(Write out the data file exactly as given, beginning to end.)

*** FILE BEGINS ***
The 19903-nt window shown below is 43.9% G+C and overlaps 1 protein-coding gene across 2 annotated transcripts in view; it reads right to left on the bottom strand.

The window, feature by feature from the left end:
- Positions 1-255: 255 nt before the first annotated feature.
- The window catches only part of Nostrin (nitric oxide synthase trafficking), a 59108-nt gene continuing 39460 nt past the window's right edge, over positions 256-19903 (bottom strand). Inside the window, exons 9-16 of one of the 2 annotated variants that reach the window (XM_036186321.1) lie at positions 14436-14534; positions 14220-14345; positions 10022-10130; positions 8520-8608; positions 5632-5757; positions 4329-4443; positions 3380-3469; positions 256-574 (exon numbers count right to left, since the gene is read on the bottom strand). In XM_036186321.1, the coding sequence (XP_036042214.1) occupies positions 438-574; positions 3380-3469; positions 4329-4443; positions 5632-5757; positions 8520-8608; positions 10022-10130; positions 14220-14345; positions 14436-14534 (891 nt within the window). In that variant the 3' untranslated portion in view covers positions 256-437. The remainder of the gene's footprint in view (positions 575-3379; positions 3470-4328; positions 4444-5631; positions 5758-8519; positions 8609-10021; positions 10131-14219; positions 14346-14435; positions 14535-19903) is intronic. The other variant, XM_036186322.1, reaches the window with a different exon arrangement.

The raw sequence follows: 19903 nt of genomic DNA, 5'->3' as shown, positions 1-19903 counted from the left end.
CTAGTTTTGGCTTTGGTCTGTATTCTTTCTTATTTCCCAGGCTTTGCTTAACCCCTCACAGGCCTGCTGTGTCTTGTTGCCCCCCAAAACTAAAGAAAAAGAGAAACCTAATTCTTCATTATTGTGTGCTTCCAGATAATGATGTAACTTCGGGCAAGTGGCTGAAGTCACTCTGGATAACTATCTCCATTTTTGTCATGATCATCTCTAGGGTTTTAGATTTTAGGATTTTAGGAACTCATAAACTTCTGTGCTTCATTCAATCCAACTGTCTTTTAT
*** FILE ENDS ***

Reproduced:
The 19903-nt window shown below is 43.9% G+C and overlaps 1 protein-coding gene across 2 annotated transcripts in view; it reads right to left on the bottom strand.

The window, feature by feature from the left end:
- Positions 1-255: 255 nt before the first annotated feature.
- The window catches only part of Nostrin (nitric oxide synthase trafficking), a 59108-nt gene continuing 39460 nt past the window's right edge, over positions 256-19903 (bottom strand). Inside the window, exons 9-16 of one of the 2 annotated variants that reach the window (XM_036186321.1) lie at positions 14436-14534; positions 14220-14345; positions 10022-10130; positions 8520-8608; positions 5632-5757; positions 4329-4443; positions 3380-3469; positions 256-574 (exon numbers count right to left, since the gene is read on the bottom strand). In XM_036186321.1, the coding sequence (XP_036042214.1) occupies positions 438-574; positions 3380-3469; positions 4329-4443; positions 5632-5757; positions 8520-8608; positions 10022-10130; positions 14220-14345; positions 14436-14534 (891 nt within the window). In that variant the 3' untranslated portion in view covers positions 256-437. The remainder of the gene's footprint in view (positions 575-3379; positions 3470-4328; positions 4444-5631; positions 5758-8519; positions 8609-10021; positions 10131-14219; positions 14346-14435; positions 14535-19903) is intronic. The other variant, XM_036186322.1, reaches the window with a different exon arrangement.

The raw sequence follows: 19903 nt of genomic DNA, 5'->3' as shown, positions 1-19903 counted from the left end.
CTAGTTTTGGCTTTGGTCTGTATTCTTTCTTATTTCCCAGGCTTTGCTTAACCCCTCACAGGCCTGCTGTGTCTTGTTGCCCCCCAAAACTAAAGAAAAAGAGAAACCTAATTCTTCATTATTGTGTGCTTCCAGATAATGATGTAACTTCGGGCAAGTGGCTGAAGTCACTCTGGATAACTATCTCCATTTTTGTCATGATCATCTCTAGGGTTTTAGATTTTAGGATTTTAGGAACTCATAAACTTCTGTGCTTCATTCAATCCAACTGTCTTTTAT